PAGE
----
3. Pingback: Attracting Birds With A Window Fowl Feeder | Buy Pet Supplies

  4. I do admire you for getting down and dirty with the chickens! I love watching birds, but am afraid of them up close –perhaps I saw Hitchcock’s “The Birds” at a tender age? At any rate, I’m enjoying them vicariously!

  5. Your chooks are in a 5-star accommodation – looks great. I had chooks when I was young but did not realise that my mum was raising them for the dinner table & not for eggs.

  6. We had chickens when I was a teen in Idaho, and I honestly don’t remember them doing the dust bathing thing, but they were quite entertaining. And so soft! You will love having fresh eggs–haul out those angelfood cake recipes because your cholesterol won’t stand all the whole eggs. ;^)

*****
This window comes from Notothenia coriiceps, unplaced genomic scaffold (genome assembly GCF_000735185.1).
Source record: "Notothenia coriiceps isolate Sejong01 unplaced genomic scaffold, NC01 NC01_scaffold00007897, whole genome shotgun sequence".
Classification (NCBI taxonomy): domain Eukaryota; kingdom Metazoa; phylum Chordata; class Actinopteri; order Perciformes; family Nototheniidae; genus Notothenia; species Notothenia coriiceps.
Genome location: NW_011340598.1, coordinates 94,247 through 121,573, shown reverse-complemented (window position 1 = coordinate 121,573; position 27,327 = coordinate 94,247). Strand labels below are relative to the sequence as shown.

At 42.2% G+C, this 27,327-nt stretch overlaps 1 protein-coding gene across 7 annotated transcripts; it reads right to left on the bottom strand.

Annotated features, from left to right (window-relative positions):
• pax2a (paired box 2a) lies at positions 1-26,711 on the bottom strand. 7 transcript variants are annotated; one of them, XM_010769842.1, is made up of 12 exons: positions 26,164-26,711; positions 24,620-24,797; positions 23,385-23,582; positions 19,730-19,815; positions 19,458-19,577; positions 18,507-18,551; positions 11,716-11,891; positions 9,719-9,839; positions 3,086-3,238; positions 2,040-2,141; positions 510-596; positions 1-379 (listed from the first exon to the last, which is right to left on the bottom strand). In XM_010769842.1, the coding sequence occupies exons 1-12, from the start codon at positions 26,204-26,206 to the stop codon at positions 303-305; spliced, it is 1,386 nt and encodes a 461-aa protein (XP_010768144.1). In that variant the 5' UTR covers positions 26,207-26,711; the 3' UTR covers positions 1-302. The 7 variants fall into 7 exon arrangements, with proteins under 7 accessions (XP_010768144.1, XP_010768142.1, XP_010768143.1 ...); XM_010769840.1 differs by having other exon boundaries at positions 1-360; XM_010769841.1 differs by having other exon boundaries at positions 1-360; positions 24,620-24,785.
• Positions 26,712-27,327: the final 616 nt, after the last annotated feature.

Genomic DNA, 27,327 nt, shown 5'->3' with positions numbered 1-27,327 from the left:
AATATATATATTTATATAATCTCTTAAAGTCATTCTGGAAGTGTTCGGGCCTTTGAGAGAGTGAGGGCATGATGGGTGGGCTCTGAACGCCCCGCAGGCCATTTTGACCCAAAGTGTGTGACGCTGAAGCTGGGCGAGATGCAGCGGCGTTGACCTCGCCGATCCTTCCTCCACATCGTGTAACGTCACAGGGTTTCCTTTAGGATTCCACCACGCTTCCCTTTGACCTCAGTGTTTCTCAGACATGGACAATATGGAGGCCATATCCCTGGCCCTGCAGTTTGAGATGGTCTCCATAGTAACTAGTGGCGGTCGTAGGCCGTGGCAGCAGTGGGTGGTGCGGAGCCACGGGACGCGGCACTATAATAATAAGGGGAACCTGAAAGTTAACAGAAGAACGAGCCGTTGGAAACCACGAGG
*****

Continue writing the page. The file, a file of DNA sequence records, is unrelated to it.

7. I’d like to have chickens some day. And goats. My sister had some hens that ate insects, including ticks. *Very* useful to set loose in the yard in these parts!

    Grace says “cock-doodle-do” too. It’s really cute!

  8. Fresh, live entertainment is far preferable to the canned variety. In a few years, the novelty may wear off, but as long as you keep them as pets, the charm never stales.

  9. We have chicken talkback once a month after Peter Cundall on the radio!! I have learned a little bit about chickens and though you say they are lovely they still scare the willies out of me.
    I am glad they recognise you as The Lady With The Food. I can see the dust of the dust bath and I hope I may one day hear Alice cockadoodledooing.

  10. Chooks are a lot more friendly and trainable than people realise. They really are good company, its so great to see you enjoying them. They can’t really fly more than a foot or two off the ground, so you wont need to clip them, I don’t think. Bring on the eggs!

  11. My grandparents had chickens that roamed free. They would return to their house to lay and sleep. The rare skunk would raid for eggs. The farm dogs would chase off most varmints.
    Sometimes I miss being a child!